Sidney Poitier young
February 20, 1927
Salt and Pepper
6 ft 2 in | 188 cm
78 kg | 173 lbs
Sidney Poitier was born in Miami, Florida, United States, on February 20, 1927, is an Bahamian-American actor.
Young Sidney Poitier first started his acting career with the North American Negro Theater.
He landed his Broadway debut in production of "Lysistrata".
He was nominated for a Tony Award for Best Actor for his role as Walter Lee Younger in a play "A Raisin in the Sun"( 1960).
He made his big screen debut in musical film Sepia Cinderella (1947) in uncredited role as night club extra.
He got his first credited role as Dr. Luther Brooks in drama crime movie No Way Out (1950).
Poitier's breakthrough performance came as Gregory W. Miller in drama crime film Blackboard Jungle (1955) opposite Glenn Ford.
He made his directorial debut with Western film Buck and the Preacher (1972), he also starred in role as Buck.
He won the Academy Award and a Golden Globe Award for Best Actor for his role as Homer Smith in movie Lilies of the Field (1963).
He was nominated for the Academy Award, a BAFTA Award and the Golden Globe Award for Best Actor for his role as Noah Cullen in drama thriller film The Defiant Ones (1958) with Tony Curtis.
He was nominated for the BAFTA Award for Best Actor in a Leading Role for his performance as Tommy Tyler in drama film Edge of the City (1957).
He was nominated for the Golden Globe Awards and a BAFTA Awards for Best Actor for his performances in movies:
A Raisin in the Sun (1961) drama in role as Walter Lee Younger
A Patch of Blue (1965) drama in role as Gordon Ralfe
In the Heat of the Night (1967) mystery drama in role as Det. Virgil Tibbs
He was nominated for the Golden Globe Award for Best Actor for his role as Porgy in musical film Porgy and Bess (1959).
Sneakers (1992) comedy caper with Robert Redford and River Phoenix
Uptown Saturday Night (1974) action comedy crime with Richard Pryor, Bill Cosby and Harry Belafonte
Guess Who's Coming to Dinner (1967) comedy drama opposite Spencer Tracy and Katharine Hepburn
To Sir, With Love (1967) drama opposite Lulu and Judy Geeson
The Jackal (1997) political action thriller opposite Bruce Willis and Richard Gere
Shoot to Kill (1988) adventure crime thriller with Tom Berenger and Clancy Brown
No Way Out (1950) drama crime with Richard Widmark and Linda Darnell
Little Nikita (1988) thriller drama with River Phoenix
He was nominated for the Golden Globe Award and a Primetime Emmy Award for Best Actor for his performance as Thurgood Marshall in miniseries Separate but Equal (1991).
He was nominated for the NAACP Image Award for Outstanding Actor for his role as Gypsy Smith in CBS Western television miniseries Children of the Dust (1995).
He was nominated for the Primetime Emmy Award for Outstanding Lead Actor for his role as Nelson Mandela in television drama film Mandela and de Klerk (1997).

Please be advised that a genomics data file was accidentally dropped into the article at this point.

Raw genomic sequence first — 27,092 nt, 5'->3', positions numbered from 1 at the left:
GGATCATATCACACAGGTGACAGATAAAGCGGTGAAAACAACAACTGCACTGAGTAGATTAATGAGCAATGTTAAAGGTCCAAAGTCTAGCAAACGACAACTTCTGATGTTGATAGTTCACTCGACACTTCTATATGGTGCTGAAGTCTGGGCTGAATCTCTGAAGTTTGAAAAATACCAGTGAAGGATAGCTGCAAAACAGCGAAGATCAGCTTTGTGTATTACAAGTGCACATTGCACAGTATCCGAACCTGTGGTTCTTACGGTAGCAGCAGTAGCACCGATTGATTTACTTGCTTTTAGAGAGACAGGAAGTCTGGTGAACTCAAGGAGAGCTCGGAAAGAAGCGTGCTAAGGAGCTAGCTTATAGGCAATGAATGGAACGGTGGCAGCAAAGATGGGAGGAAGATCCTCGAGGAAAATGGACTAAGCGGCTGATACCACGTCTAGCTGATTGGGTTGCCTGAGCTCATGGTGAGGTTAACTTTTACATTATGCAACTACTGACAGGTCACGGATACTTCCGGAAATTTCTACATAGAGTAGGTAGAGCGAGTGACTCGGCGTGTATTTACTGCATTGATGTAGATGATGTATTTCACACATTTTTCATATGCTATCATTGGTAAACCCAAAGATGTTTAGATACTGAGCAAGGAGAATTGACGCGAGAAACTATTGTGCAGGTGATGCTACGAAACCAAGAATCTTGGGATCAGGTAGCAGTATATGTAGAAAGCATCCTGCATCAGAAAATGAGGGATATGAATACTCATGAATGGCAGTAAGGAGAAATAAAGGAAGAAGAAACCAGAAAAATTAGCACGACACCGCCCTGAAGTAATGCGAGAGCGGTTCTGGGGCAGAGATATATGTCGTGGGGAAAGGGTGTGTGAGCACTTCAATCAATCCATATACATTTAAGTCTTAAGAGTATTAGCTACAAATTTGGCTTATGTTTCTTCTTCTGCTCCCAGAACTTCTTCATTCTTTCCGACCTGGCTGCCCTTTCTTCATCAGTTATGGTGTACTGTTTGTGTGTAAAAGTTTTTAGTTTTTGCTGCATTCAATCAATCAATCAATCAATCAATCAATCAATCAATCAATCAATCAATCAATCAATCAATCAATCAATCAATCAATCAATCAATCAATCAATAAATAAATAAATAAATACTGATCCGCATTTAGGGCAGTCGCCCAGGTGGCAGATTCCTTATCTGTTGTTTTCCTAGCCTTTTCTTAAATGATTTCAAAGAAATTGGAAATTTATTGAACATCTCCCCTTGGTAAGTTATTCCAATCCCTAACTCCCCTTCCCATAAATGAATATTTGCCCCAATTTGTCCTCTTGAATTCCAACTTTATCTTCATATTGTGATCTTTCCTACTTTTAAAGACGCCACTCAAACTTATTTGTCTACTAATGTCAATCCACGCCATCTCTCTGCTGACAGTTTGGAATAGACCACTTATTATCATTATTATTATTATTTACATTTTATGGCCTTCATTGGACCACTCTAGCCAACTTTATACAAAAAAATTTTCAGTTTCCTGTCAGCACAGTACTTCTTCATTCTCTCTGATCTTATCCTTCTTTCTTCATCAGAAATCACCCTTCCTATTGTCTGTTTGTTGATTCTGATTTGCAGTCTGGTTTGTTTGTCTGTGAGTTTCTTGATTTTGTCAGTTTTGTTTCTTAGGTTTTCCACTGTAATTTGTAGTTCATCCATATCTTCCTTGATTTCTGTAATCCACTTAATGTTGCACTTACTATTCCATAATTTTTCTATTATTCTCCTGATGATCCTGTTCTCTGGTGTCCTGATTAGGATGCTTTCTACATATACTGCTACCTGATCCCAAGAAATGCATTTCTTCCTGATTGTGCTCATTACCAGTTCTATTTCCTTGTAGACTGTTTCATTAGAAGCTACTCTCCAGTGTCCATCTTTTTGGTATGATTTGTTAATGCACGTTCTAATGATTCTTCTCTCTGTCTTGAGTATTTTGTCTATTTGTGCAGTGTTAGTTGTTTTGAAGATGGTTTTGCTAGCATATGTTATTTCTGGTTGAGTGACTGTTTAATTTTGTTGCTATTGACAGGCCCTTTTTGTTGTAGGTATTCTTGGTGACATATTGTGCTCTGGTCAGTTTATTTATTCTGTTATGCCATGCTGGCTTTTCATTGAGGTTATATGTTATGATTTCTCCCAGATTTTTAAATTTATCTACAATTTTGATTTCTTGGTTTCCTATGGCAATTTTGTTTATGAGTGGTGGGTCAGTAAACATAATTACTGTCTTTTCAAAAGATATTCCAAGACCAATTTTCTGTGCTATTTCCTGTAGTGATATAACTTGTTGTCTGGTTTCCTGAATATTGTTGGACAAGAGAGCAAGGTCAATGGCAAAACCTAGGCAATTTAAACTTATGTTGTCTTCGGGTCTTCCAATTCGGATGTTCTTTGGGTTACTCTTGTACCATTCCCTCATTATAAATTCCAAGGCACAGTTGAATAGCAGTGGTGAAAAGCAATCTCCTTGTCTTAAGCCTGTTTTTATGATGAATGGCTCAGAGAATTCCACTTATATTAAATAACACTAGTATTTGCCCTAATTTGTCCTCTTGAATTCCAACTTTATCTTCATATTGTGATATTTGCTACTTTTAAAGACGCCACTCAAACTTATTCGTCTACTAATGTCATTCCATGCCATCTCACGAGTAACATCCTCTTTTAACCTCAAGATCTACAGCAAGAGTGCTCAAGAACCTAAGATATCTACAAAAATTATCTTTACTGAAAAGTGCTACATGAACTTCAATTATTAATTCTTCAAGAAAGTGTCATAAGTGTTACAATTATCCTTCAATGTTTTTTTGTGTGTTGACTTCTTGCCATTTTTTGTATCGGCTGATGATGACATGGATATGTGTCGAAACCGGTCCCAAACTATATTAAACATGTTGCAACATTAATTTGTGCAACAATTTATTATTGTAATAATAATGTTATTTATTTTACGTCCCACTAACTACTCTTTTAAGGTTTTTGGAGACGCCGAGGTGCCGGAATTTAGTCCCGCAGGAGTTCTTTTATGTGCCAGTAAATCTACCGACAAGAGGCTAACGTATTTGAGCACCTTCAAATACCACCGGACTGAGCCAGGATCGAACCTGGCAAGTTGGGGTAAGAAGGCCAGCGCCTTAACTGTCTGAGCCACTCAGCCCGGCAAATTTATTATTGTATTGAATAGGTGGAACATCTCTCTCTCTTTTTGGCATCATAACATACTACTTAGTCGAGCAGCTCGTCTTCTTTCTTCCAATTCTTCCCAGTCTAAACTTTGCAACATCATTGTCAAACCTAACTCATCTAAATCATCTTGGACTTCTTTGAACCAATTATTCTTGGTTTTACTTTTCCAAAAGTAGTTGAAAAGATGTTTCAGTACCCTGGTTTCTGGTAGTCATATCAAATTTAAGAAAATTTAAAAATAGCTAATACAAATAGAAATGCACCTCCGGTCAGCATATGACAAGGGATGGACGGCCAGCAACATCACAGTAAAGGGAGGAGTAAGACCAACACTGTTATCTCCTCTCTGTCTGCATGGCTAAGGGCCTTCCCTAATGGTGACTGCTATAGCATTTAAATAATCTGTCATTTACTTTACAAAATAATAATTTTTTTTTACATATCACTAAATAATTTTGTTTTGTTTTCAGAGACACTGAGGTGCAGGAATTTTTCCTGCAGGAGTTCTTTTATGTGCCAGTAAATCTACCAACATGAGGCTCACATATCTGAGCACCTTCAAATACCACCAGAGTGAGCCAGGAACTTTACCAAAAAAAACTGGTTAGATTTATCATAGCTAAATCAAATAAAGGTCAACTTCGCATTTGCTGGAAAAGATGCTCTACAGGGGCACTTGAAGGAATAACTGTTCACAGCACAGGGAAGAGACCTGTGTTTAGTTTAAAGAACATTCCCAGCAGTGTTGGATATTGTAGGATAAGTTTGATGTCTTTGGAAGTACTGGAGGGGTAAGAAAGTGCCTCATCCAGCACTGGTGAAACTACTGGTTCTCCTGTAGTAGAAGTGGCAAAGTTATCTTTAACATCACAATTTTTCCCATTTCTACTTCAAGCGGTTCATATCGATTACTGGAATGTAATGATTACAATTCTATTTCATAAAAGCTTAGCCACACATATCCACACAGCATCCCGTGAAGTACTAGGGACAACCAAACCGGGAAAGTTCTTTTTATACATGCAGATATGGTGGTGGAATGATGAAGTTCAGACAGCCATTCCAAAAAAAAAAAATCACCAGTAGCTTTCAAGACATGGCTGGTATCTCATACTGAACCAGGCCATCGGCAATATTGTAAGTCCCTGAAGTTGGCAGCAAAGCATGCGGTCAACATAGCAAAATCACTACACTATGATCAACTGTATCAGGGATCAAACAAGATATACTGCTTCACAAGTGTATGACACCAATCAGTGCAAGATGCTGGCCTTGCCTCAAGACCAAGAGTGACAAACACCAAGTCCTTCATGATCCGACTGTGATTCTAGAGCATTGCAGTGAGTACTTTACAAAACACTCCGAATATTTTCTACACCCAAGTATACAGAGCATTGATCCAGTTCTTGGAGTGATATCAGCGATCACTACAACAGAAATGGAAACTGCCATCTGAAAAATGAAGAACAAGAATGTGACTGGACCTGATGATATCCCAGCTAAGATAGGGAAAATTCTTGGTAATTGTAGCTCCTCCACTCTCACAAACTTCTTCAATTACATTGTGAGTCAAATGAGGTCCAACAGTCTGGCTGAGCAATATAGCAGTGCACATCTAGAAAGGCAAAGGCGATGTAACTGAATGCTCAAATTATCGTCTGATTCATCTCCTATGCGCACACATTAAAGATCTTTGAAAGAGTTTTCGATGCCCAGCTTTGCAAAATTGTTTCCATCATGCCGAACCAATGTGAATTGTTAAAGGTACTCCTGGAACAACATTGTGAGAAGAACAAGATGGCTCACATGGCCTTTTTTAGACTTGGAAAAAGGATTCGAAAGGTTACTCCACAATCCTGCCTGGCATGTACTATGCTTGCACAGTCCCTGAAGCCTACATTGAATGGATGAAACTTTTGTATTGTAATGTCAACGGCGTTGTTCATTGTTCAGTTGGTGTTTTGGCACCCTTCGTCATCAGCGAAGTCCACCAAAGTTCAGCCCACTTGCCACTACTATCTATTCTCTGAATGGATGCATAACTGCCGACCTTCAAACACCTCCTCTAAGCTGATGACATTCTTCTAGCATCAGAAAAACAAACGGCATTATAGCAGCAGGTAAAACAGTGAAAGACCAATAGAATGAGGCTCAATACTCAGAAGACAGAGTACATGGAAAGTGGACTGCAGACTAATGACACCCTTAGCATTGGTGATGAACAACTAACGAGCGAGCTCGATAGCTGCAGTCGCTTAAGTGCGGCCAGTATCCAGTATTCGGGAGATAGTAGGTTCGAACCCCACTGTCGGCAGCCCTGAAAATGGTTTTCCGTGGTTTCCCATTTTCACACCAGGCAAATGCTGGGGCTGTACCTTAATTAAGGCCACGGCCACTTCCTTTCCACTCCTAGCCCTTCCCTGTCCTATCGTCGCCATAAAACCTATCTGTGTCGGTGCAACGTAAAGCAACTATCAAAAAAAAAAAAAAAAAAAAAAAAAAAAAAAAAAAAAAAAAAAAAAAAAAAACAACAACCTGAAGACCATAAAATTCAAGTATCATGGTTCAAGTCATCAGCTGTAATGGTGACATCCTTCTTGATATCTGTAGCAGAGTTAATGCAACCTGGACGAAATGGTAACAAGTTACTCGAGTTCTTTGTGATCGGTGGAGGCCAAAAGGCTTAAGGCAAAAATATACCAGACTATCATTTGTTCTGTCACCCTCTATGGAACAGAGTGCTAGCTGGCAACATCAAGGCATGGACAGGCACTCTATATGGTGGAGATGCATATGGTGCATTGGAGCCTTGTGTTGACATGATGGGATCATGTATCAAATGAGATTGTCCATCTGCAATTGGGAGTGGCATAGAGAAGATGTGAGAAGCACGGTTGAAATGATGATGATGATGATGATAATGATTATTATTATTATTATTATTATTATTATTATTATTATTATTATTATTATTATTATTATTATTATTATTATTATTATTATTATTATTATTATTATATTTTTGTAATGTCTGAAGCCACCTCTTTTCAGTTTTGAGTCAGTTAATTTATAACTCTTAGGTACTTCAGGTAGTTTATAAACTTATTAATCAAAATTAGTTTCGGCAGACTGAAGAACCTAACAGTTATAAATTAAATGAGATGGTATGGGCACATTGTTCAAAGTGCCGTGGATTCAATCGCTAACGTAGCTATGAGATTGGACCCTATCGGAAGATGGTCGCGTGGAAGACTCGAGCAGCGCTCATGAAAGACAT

He was nominated for the NAACP Image Award for Outstanding Actor for his role as Noah Dearborn in television movie The Simple Life of Noah Dearborn (1999).
He was the youngest of seven surviving children.
He was the first male actor of African descent to win an Oscar.
Poitier was first black actor to place autograph hand, and footprints in the cement at Grauman's Chinese Theatre, on June 23, 1967.
He received the Academy Honorary Award in 2002.
He won a NAACP Image Award for Best Director for action crime comedy movie Let's Do It Again (1975), also starred in role as Clyde Williams.
Published three autobiographical books:
This Life (1980)
The Measure of a Man: A Spiritual Autobiography (2000)
Life Beyond Measure – Letters to my Great-Granddaughter (2008)
He was awarded the Presidential Medal of Freedom, on August 12, 2009.
He was knighted by Queen Elizabeth II in 1974.
Long time friend with Harry Belafonte.
Served as a member of the board of directors of The Walt Disney Company (1995-2003).
He was married to Juanita Hardy (1950-1965), they have four daughters.
He married actress Joanna Shimkus in 1976, they have two daughters.
He dated Joanna Shimkus (1976), Susan Denberg (1967) and Diahann Carroll (1963-1965).
We all suffer from the preoccupation that there exists ... in the loved one perfection.
A person doesn't have to change who he is to become better.
Forgiveness works two ways, in most instances. People have to forgive themselves too. The powerful have to forgive themselves for their behavior. That should be a sacred process.
I was the only Black person on the set. It was unusual for me to be in a circumstance in which every move I made was tantamount to representation of 18 million people.
My autobiography was simply the story of my life.
I sometimes like the photos photographers take of me.
I always wanted to be someone better the next day than I was the day before.
I'm a good person.
In my case, the body of work stands for itself... I think my work has been representative of me as a man.